As youth sports leagues in other areas struggle to keep referees, the Interstate 35 corridor has largely escaped the problems plaguing other areas, officials said.
According to the National Federation of State High School Associations, 80 percent of high school officials are quitting before their third year.
The most common reason refs throw in the towel is because of the way they are treated by the players’ parents, the association claims in a new campaign. In many areas of the country, the turnover has led to games being rescheduled because of the lack of referees.
Luckily for youth players in Hays County, the proximity of referee associations in both Austin and San Antonio means the local area has avoided having to change their season schedules, Lehman High School head girls basketball coach James Halatin said.
Halatin has coached youth sports for more than 20 years, and said he has been lucky in terms of parent behavior. He chalks up the increased competitiveness to the increase in club and select youth teams.
“I think the difference is there’s more select teams and club teams. That’s a bigger part of youth sports than 20 years ago,” Halatin said. “I’ve been lucky, haven’t been in a situation to see (our parents) get unruly.”
In the age of social media, Halatin said the videos of parents wrestling over a call in their child’s’ game tend to go viral, but are not an indication of how most sports leagues operate.
“You see that craziness more on YouTube clips. That’s unfortunate, but that’s a minimum but gets spread on social media. It’s such a small percentage of what actually happens,” he said.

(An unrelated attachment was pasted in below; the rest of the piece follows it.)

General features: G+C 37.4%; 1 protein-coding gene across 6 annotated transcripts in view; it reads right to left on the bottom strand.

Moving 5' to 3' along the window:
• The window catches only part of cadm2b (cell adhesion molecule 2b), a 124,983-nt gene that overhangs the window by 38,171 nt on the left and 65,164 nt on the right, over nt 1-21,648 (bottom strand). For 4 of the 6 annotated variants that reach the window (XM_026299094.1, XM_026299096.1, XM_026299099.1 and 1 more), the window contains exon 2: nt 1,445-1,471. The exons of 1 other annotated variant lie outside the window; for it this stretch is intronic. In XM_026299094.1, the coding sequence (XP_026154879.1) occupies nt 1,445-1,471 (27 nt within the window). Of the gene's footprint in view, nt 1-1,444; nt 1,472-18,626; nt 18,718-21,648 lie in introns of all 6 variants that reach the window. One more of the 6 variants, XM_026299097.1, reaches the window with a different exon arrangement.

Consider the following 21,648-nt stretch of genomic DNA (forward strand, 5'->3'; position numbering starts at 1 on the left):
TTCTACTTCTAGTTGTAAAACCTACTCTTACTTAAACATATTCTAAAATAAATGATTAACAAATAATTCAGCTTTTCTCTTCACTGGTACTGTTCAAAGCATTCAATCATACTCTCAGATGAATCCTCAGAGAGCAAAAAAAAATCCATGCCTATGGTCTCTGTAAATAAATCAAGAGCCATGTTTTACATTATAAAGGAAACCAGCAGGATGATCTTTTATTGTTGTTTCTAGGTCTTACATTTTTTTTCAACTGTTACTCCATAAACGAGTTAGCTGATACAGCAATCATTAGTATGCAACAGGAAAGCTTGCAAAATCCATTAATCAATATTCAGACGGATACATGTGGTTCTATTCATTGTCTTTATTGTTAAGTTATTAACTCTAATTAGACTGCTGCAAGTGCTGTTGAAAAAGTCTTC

In his experience, youth sports referees in the area have always been a positive part of the sports experience for kids.
“They respect you if you respect them,” Halatin said.
Buda resident Jason Schaffer worked as a Little League umpire in high school, and later officiated high school baseball games himself. He said that in his experience, parents have gotten more aggressive in the way they treat referees.
“It has gotten worse. It’s kind of a snowball effect. In the first inning, if you make a questionable call that’s close, it can have the stands seemingly against you. Every close call, it grows and grows and grows,” Schaffer said. “Back in the day when I was playing, if an umpire made a bad call, people holler but then moved on.”
The main goal of referees is to officiate the ball game as best they can, Schaffer said. Sometimes people are wrong or things happen, but nobody is malicious. He hopes parents understand that.
“The thing that is funny about it is if you’re at a restaurant that gets your total wrong, you don’t yell at the server,” he said. “At a baseball game, why is it acceptable to yell at an umpire like there’s no tomorrow?”